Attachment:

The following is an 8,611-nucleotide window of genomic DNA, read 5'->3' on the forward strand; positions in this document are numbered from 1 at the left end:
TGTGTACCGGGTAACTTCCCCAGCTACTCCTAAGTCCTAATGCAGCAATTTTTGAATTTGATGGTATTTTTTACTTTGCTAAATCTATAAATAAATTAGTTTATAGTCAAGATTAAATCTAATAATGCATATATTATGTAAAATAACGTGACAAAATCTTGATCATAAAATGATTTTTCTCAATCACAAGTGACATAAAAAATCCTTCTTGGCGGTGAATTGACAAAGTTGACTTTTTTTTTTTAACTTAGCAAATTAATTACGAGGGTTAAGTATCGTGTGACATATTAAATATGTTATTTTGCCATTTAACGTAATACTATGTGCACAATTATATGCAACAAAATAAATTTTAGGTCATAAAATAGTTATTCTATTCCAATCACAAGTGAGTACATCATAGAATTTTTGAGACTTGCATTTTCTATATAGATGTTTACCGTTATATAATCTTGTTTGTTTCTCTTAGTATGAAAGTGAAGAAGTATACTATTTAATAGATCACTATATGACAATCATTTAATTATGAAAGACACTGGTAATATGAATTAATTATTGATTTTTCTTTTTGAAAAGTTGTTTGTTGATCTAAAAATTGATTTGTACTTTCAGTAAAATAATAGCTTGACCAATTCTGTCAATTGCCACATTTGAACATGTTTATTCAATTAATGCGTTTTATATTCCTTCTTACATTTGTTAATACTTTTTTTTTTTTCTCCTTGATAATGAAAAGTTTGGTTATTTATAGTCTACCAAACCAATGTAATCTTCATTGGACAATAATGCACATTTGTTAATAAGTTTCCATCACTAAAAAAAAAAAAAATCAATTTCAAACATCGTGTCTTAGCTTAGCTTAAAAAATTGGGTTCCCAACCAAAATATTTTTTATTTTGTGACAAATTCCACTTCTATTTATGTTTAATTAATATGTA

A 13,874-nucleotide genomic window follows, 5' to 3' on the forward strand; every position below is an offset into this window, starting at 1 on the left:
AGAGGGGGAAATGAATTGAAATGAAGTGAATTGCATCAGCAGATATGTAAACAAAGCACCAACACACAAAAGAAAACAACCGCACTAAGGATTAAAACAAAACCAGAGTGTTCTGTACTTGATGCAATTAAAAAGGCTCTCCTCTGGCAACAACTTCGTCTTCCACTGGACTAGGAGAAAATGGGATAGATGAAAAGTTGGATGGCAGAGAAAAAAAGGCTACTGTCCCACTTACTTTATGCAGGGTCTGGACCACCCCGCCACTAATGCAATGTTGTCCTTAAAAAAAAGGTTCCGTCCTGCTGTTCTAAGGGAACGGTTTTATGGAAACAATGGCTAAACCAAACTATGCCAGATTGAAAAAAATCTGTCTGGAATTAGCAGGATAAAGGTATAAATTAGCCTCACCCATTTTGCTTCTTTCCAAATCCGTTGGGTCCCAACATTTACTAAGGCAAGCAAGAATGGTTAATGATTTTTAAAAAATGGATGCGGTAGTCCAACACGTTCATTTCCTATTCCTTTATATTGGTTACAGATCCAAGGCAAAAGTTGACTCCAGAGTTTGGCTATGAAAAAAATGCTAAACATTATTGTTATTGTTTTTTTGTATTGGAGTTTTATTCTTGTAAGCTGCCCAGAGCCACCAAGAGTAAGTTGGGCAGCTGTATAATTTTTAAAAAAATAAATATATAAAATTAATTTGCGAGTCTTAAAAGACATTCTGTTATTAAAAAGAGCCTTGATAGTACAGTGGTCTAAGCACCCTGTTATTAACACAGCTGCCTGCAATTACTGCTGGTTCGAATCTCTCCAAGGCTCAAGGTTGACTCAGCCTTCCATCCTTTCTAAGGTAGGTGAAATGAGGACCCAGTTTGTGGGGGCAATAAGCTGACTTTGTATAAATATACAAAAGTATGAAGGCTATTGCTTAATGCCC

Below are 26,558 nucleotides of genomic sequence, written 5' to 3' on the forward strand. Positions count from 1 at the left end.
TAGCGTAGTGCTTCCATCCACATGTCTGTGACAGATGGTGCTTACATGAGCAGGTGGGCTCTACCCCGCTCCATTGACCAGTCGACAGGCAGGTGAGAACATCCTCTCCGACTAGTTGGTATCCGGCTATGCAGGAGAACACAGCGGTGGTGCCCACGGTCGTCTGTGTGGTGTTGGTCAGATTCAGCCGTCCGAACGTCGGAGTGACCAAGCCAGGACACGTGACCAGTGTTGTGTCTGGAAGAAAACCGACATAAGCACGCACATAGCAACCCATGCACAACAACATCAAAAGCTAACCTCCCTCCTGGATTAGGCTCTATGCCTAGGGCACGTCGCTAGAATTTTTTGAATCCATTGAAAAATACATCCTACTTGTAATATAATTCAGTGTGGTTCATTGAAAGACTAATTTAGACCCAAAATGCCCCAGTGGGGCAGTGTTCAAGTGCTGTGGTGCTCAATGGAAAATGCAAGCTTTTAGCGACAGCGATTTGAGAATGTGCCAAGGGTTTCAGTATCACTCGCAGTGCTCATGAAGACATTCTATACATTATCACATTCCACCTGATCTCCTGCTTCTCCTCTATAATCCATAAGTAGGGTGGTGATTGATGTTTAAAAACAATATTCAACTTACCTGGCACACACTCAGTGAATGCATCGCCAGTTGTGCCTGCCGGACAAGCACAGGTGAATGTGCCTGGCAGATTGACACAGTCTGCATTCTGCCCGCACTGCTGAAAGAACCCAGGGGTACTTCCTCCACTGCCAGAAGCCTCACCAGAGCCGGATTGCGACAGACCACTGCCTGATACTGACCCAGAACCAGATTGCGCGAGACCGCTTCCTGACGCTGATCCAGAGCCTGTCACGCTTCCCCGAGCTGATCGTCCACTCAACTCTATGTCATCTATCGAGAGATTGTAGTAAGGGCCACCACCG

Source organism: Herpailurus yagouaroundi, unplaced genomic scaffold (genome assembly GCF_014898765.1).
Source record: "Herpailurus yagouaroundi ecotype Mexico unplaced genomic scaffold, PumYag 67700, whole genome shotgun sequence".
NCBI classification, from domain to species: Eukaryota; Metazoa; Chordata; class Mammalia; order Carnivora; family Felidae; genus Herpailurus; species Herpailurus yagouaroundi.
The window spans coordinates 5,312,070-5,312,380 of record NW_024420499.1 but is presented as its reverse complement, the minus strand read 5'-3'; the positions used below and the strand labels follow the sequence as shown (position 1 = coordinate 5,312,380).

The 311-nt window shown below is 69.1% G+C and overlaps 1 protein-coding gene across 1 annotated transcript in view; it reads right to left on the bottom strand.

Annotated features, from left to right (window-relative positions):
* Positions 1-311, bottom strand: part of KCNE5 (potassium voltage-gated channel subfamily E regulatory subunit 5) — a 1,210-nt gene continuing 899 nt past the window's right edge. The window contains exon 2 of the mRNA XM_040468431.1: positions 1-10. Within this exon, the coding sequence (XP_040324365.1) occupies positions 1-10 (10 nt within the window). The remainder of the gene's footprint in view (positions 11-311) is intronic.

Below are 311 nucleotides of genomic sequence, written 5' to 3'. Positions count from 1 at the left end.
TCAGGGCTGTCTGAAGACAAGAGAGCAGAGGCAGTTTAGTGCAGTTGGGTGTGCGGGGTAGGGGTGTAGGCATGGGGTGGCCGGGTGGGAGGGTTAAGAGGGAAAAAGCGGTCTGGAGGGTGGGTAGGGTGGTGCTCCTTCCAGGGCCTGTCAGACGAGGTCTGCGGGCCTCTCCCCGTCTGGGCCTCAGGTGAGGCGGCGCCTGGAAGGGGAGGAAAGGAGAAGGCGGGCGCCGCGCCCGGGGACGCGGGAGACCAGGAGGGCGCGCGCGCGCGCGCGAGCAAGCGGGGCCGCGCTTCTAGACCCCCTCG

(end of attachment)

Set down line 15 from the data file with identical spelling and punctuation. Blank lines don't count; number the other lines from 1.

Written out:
TCAGGGCTGTCTGAAGACAAGAGAGCAGAGGCAGTTTAGTGCAGTTGGGTGTGCGGGGTAGGGGTGTAGGCATGGGGTGGCCGGGTGGGAGGGTTAAGAGGGAAAAAGCGGTCTGGAGGGTGGGTAGGGTGGTGCTCCTTCCAGGGCCTGTCAGACGAGGTCTGCGGGCCTCTCCCCGTCTGGGCCTCAGGTGAGGCGGCGCCTGGAAGGGGAGGAAAGGAGAAGGCGGGCGCCGCGCCCGGGGACGCGGGAGACCAGGAGGGCGCGCGCGCGCGCGCGAGCAAGCGGGGCCGCGCTTCTAGACCCCCTCG